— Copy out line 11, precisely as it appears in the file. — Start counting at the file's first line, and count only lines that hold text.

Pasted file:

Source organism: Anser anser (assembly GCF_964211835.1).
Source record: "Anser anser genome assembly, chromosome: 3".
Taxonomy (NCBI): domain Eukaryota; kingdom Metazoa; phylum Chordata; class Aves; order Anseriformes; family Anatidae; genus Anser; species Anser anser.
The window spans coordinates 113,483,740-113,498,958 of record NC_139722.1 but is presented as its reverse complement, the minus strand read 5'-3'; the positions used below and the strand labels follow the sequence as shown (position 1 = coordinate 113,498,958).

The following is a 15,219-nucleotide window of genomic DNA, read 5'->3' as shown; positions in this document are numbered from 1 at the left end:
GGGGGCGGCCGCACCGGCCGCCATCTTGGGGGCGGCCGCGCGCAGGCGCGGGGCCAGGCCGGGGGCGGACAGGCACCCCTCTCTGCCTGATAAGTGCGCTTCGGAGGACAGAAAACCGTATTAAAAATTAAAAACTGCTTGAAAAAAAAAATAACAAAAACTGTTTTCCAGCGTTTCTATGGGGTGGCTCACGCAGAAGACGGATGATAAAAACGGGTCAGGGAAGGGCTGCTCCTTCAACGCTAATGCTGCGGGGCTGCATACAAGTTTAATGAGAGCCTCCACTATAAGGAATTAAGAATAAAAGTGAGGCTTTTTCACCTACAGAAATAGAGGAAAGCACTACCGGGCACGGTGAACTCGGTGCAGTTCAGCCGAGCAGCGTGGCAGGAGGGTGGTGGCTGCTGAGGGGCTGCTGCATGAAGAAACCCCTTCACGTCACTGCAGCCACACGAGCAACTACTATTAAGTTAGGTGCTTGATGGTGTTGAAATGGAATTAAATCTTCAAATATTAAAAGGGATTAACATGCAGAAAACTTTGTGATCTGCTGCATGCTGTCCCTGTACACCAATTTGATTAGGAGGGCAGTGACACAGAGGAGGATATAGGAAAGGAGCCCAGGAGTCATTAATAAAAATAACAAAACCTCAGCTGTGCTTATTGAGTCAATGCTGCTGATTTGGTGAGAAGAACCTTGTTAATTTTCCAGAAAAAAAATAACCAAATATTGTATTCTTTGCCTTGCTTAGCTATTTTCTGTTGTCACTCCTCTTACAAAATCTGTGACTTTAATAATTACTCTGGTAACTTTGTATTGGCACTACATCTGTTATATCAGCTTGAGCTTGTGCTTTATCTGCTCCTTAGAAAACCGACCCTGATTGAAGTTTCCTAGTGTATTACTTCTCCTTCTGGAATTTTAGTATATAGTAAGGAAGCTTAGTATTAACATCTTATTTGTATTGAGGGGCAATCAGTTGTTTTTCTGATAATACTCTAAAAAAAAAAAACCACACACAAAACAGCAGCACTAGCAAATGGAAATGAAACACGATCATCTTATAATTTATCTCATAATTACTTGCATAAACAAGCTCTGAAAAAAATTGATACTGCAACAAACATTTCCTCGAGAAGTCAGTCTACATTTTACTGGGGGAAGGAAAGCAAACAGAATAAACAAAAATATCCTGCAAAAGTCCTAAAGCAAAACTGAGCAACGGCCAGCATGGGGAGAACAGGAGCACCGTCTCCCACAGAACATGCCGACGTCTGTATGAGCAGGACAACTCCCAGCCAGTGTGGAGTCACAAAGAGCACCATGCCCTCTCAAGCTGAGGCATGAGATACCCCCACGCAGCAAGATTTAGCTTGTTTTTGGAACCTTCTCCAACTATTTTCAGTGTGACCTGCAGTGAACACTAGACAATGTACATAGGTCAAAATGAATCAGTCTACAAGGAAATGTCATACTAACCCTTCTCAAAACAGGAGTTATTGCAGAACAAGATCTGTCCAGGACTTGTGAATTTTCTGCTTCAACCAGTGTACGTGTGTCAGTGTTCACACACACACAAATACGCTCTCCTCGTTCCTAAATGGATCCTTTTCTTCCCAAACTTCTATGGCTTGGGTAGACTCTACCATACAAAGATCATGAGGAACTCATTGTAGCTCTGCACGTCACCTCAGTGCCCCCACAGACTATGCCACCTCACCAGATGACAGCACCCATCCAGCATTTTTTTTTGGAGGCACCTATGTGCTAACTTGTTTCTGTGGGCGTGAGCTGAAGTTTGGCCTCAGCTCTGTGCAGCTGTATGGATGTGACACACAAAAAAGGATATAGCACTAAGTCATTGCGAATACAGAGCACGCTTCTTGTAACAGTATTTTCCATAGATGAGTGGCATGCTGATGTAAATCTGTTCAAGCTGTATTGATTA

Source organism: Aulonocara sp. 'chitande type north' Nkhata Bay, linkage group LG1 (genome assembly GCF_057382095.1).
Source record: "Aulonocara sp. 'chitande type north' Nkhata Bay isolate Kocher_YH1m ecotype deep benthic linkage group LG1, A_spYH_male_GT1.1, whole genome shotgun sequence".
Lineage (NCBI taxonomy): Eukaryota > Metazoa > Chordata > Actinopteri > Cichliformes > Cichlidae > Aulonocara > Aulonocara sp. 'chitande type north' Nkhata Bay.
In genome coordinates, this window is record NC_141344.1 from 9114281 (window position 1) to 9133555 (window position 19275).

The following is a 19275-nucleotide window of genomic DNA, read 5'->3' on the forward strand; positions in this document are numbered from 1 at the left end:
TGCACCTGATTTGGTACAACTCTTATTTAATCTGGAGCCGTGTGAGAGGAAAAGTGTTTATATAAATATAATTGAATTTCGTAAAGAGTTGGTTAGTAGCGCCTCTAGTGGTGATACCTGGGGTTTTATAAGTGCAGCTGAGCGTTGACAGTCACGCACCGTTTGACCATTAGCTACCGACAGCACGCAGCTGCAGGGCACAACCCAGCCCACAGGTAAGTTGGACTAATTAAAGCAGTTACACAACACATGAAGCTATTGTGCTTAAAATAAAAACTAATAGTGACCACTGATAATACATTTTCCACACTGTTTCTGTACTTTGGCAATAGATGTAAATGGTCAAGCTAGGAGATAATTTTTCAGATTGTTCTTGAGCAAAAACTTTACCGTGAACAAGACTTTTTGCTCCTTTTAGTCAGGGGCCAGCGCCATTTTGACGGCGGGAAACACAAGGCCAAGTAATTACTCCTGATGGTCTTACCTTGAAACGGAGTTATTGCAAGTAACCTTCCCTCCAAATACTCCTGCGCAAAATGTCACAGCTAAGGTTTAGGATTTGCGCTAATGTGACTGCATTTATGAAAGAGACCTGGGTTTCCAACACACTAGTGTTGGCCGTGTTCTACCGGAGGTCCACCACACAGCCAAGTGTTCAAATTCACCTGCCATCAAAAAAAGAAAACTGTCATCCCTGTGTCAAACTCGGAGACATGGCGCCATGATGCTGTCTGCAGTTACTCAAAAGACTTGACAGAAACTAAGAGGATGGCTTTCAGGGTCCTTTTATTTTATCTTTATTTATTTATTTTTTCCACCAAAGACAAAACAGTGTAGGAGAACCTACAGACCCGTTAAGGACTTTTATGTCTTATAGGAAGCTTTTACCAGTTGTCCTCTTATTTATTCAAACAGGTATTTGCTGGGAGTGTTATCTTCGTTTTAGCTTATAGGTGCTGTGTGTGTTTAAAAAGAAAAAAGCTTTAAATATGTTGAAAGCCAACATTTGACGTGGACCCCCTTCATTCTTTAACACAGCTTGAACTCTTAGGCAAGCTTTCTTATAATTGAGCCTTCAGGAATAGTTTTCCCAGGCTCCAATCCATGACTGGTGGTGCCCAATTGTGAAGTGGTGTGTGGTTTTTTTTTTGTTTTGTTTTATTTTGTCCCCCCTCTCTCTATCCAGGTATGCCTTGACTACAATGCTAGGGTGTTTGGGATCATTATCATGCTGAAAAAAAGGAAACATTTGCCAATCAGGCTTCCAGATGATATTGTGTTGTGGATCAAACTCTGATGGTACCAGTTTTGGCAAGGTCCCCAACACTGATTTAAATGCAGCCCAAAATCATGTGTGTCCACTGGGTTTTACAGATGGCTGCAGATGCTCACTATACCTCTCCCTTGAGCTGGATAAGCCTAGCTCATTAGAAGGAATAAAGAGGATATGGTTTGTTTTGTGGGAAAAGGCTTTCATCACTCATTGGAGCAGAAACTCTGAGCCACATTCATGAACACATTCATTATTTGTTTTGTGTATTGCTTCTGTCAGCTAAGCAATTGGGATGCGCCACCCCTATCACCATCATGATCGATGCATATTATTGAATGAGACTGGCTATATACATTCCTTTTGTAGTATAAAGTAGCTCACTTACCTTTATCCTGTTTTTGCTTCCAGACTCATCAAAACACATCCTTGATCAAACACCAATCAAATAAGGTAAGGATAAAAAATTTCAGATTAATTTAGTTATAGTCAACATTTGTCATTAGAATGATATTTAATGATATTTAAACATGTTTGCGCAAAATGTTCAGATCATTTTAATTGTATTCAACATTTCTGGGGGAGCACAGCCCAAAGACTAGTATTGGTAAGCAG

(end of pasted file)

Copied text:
The following is a 19275-nucleotide window of genomic DNA, read 5'->3' on the forward strand; positions in this document are numbered from 1 at the left end: